Wednesday, December 24, 2014

Sustainable Christmas. South Burlington, Vermont folk tale

Sustainable Christmas

Vermont folk tale 

by Bernie Paquette

The young boy of nearly twelve years of age reached into his pocket to count the savings from his days work. Nearly three dollars, not bad he thought, for an afternoon of raking leaves, weeding a marigold bed, and listening to old man Jones talk endlessly about farming and the hard work entailed in working and sustaining the land.


He wondered where the reminiscent neighbor had farmed, given his city yard. The small lot hosted many wildflowers, as well as annuals, a hedge of lilacs as purple as his teenage sister’s bedroom walls, and a cherry tree which in spring offered tart yet slightly sweet cherries-if you beat the chipmunk to them. The elderly man assured the boy, that the hundreds of species planted in his yard, were beneficial to wildlife and people alike. All this crammed into less than one acre. 

The evergreens; the cedar hedge, the patches of yew, the hemlock scattered over the bank and along the Centennial Brook running beyond the house, and a few blue spruce, scotch pine, along with the oak,  white and river birch,  not only provided food for birds, chipmunks, squirrels, and other creatures, but also provided accommodating and sustainable homes for them.

He used that word-sustainable- a lot. Like when he bragged about his raised bed gardens and his endless efforts of amending soil using homegrown compost.  A few times a week the young boy would ride his bicycle to Starbucks to collect used coffee grounds, and cart them back in a milk crate attached to the back of his bike.  Watching the old man mix the grounds with sand was like watching his mom mix dough for pies.

His hands reached into the mix up to his forearms quickly blending the ingredients making the soil dark and loamy looking. Next, he dumped the mixture on top of old editions of The Other Paper and cardboard within an empty raised bed. Once the bed was full, the mixture set for a year while organisms decomposed the organic matter, helping to transform nutrients into minerals plants could use, and improving soil structure for less compaction and better air and water movement. Mom makes pies; Mr. Jones helps make a living ecosystem to grow flowers and food.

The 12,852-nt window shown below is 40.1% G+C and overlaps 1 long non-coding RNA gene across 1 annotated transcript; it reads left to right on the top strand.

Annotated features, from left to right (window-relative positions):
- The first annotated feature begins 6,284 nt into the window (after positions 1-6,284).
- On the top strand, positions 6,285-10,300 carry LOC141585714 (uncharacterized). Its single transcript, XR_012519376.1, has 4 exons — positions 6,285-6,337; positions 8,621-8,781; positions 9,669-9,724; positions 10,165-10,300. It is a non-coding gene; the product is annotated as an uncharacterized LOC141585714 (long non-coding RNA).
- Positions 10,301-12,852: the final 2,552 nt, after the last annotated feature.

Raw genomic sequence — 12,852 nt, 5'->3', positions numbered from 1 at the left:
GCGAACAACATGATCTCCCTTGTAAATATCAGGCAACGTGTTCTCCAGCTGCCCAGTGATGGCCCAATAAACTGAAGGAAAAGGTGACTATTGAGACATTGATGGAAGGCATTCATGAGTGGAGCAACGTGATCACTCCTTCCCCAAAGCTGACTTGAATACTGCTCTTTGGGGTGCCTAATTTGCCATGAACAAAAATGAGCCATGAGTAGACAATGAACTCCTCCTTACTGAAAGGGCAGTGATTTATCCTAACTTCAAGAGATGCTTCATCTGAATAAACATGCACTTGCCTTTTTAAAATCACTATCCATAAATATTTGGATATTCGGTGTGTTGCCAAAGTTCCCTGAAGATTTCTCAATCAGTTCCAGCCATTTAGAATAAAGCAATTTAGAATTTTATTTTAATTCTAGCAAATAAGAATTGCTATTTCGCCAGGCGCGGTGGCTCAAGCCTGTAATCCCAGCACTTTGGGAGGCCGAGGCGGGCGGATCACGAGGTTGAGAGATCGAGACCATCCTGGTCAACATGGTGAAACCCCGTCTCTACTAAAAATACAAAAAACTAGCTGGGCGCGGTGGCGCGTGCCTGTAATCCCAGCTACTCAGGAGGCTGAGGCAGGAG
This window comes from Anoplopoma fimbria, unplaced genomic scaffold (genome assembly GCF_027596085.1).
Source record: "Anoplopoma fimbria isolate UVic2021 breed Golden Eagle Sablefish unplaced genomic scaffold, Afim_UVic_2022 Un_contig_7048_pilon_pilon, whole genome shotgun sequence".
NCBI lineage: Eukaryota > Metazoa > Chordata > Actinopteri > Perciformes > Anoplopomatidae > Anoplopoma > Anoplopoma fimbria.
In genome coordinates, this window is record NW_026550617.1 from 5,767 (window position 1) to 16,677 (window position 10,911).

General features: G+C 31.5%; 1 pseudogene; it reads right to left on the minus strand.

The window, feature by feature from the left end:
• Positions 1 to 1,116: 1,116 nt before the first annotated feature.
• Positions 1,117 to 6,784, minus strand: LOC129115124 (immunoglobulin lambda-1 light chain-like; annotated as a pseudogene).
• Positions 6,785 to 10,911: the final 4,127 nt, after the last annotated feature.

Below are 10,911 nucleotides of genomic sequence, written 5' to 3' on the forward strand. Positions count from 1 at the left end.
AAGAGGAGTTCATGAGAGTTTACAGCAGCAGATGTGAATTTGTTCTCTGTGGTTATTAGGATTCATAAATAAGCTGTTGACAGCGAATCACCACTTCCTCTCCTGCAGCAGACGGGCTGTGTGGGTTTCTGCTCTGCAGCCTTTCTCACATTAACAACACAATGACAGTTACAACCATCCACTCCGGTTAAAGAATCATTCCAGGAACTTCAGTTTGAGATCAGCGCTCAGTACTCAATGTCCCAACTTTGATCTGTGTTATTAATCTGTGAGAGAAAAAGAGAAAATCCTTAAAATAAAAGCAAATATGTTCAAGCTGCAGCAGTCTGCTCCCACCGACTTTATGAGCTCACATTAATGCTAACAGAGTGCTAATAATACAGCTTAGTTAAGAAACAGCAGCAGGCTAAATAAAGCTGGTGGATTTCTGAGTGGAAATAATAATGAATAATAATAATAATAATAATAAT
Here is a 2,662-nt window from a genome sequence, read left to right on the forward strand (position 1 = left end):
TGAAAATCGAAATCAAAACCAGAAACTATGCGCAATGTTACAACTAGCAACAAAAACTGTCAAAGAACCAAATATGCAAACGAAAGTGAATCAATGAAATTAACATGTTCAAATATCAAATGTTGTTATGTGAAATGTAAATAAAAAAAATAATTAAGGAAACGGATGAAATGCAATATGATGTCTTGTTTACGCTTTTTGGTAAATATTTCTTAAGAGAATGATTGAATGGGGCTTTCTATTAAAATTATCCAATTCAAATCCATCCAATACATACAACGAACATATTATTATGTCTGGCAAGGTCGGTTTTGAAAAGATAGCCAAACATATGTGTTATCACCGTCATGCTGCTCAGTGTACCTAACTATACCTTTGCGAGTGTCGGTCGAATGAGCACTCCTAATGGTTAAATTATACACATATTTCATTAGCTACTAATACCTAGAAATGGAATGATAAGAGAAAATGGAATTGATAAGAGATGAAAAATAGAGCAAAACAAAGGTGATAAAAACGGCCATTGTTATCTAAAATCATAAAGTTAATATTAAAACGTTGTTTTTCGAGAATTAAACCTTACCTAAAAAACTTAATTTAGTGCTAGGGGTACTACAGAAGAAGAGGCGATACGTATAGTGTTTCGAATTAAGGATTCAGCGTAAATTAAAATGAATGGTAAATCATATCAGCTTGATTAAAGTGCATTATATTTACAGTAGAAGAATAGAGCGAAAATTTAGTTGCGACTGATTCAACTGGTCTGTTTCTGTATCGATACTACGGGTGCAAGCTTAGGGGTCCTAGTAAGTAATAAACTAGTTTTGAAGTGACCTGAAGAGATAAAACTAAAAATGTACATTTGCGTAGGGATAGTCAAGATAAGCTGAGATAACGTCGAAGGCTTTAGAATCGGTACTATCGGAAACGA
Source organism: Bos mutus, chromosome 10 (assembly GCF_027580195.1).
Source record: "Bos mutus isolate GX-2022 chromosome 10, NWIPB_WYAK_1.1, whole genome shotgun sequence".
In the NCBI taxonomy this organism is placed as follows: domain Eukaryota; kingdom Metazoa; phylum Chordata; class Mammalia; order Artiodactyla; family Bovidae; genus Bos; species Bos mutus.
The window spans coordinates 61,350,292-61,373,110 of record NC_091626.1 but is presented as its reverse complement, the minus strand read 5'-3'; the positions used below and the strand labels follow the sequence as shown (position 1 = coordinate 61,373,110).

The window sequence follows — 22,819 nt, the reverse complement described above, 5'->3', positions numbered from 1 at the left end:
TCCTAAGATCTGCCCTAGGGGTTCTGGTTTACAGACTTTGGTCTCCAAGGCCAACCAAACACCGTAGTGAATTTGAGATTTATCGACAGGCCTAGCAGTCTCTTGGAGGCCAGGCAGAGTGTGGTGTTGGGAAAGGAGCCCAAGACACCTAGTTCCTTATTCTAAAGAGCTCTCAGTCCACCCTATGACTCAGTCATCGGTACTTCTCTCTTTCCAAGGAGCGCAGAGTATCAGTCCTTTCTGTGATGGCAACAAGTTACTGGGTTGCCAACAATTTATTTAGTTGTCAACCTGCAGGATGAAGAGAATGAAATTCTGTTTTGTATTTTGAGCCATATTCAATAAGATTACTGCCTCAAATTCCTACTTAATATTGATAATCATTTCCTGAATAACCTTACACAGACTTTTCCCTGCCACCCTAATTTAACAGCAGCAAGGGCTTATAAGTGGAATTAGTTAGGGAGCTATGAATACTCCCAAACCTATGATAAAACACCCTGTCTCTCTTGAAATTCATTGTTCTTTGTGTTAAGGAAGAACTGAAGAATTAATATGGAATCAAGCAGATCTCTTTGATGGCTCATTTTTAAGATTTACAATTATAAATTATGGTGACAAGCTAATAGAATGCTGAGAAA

By December, the young man now twelve years old had acquired a sense of duty, a moral compass of sorts, to live sustainably.  His mentor had created a moral context for action. It was too cold to amend soil-the ground was nearly frozen. Reaching once again into his pocket to count his savings, now a robust forty-five dollars, he considered buying a real Christmas tree for his mentor.

Arriving at the Christmas tree stand, he heard the ringing bell of a Salvation Army volunteer sitting placidly on a chair next to a red bucket for donations. This image framed the decision - on how to make his earnings most sustainable - into a larger context. His savings would not purchase a renewable resource; instead, it would support a living ecosystem of sorts-the Salvation Army and its beneficiaries.

On the way home, the young man spotted a scotch-pine tree branch with a pine-cone attached, lying on the ground.


The old man was delighted with the gift, placing it on his kitchen window, expressing the joy this Christmas tree conveyed to him. 


                                                                 Merry Christmas!

How would you rate this story on a scale of 1 to 3. (1 being like, 2 neutral, 3 not interesting or entertaining). Please leave your rating in the comment section. Your vote will influence future folktale writings and publications by myself. Thank You

Other relevant reading.
What does Sustainability mean?  

From Growth Capitalism to Sustainable Capitalism: The Next 20 Years of Sustainable Investing.

Institute for Sustainable Communities. 

UVM Office of Sustainability 

Shelburne Farms  Educating for a Sustainable Future.